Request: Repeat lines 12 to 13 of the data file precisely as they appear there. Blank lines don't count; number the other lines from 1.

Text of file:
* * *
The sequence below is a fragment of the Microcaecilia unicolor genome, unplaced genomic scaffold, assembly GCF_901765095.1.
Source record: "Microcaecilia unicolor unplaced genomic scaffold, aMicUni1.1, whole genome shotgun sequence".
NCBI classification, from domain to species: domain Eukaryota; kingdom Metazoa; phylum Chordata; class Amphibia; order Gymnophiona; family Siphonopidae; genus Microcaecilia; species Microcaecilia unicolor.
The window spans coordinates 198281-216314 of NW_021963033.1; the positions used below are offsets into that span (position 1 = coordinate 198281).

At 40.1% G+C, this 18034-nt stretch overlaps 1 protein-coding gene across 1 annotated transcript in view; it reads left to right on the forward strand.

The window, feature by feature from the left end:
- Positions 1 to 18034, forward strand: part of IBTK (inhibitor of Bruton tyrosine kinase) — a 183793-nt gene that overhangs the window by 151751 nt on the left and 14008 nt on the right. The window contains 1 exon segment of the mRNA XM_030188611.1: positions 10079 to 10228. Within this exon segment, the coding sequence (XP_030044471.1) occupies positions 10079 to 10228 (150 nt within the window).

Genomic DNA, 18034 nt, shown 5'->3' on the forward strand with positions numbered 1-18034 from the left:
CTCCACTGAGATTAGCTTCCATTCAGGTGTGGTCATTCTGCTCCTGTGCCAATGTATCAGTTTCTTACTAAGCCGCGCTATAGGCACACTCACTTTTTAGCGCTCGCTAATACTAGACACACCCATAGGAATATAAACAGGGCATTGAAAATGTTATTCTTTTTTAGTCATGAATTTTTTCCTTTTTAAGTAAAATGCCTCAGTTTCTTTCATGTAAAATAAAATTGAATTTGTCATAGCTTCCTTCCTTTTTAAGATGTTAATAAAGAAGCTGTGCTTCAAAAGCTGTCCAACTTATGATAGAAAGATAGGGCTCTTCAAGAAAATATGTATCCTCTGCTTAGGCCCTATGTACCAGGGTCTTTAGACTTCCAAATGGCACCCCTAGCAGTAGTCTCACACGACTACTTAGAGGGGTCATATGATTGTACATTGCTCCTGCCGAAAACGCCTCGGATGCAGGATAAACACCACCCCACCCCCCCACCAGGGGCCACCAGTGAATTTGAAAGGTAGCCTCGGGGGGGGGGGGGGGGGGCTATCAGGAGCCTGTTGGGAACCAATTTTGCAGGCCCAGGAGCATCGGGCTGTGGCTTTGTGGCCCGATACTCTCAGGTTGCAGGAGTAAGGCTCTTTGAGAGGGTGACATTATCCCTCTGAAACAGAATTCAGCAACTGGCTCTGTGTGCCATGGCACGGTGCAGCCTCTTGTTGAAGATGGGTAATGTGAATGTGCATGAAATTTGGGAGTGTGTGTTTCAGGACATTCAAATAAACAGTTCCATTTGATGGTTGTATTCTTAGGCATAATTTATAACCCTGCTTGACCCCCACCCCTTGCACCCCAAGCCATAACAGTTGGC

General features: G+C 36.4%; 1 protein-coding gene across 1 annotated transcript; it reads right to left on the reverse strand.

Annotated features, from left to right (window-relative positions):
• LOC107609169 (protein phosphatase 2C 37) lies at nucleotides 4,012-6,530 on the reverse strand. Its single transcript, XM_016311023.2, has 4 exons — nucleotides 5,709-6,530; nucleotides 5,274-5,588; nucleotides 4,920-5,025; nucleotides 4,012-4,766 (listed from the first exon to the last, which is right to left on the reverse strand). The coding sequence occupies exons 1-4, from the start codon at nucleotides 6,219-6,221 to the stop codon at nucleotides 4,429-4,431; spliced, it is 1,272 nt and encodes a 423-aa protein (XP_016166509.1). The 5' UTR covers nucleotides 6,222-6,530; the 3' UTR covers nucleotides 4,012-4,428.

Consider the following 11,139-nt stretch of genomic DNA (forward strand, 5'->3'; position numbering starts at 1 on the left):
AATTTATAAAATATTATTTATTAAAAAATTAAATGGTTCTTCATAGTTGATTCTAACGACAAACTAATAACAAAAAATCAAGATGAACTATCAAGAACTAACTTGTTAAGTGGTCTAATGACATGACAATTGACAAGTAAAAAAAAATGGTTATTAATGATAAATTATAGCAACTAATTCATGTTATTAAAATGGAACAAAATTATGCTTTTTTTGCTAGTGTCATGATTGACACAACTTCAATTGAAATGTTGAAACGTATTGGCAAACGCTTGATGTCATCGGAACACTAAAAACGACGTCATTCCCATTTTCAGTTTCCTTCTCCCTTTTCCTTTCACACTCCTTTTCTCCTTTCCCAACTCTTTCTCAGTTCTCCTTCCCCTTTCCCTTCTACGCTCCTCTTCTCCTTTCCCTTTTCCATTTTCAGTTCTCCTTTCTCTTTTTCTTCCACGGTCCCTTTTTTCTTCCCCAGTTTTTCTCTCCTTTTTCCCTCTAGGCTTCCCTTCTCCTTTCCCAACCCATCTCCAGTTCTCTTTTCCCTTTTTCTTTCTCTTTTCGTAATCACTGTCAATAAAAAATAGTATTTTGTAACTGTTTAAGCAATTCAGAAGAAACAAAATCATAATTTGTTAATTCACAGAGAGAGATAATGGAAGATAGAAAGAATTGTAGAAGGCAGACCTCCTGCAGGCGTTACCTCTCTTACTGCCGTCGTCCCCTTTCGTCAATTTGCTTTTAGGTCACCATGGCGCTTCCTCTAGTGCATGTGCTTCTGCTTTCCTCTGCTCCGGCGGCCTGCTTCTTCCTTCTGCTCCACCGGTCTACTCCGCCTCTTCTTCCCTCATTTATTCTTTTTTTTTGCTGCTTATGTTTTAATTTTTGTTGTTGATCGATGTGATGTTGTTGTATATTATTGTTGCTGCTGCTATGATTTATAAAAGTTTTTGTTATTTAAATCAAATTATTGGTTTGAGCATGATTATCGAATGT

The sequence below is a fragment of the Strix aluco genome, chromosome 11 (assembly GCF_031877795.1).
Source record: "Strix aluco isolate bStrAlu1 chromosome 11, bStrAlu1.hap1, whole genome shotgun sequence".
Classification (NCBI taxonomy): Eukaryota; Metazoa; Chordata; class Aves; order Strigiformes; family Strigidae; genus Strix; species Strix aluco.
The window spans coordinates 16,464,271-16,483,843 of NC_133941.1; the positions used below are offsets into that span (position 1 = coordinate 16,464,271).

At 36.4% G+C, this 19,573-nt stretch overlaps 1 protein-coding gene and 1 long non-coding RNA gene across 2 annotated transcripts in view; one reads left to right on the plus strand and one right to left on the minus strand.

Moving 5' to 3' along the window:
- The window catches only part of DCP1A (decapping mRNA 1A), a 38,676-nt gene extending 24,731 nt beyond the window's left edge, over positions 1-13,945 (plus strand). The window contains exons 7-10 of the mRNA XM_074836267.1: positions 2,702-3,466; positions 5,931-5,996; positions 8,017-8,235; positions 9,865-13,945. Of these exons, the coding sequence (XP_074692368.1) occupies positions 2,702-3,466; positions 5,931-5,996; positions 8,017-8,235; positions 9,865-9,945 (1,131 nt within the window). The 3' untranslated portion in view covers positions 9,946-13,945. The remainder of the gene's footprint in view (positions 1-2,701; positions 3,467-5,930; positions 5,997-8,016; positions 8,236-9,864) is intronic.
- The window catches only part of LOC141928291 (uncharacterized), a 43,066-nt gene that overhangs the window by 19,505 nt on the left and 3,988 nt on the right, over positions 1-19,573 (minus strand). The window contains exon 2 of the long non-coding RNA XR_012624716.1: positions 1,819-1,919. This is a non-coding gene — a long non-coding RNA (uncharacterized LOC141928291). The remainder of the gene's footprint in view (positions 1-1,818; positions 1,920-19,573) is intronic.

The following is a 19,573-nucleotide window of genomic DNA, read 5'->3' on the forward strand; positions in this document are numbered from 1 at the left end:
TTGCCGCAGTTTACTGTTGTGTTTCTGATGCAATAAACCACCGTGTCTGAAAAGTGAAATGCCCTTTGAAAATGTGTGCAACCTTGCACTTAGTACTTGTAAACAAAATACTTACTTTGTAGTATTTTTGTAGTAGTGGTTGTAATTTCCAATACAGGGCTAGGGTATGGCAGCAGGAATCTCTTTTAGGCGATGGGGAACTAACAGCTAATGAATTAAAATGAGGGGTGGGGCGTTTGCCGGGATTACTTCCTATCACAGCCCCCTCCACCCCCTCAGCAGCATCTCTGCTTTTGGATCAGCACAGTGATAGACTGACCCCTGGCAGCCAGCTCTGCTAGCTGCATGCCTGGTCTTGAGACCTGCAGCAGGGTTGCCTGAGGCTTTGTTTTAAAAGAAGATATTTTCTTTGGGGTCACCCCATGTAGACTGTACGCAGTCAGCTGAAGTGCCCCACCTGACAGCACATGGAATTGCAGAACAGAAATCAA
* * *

• LOC107609169 (protein phosphatase 2C 37) lies at nucleotides 4,012-6,530 on the reverse strand. Its single transcript, XM_016311023.2, has 4 exons — nucleotides 5,709-6,530; nucleotides 5,274-5,588; nucleotides 4,920-5,025; nucleotides 4,012-4,766 (listed from the first exon to the last, which is right to left on the reverse strand). The coding sequence occupies exons 1-4, from the start codon at nucleotides 6,219-6,221 to the stop codon at nucleotides 4,429-4,431; spliced, it is 1,272 nt and encodes a 423-aa protein (XP_016166509.1). The 5' UTR covers nucleotides 6,222-6,530; the 3' UTR covers nucleotides 4,012-4,428.

Consider the following 11,139-nt stretch of genomic DNA (forward strand, 5'->3'; position numbering starts at 1 on the left):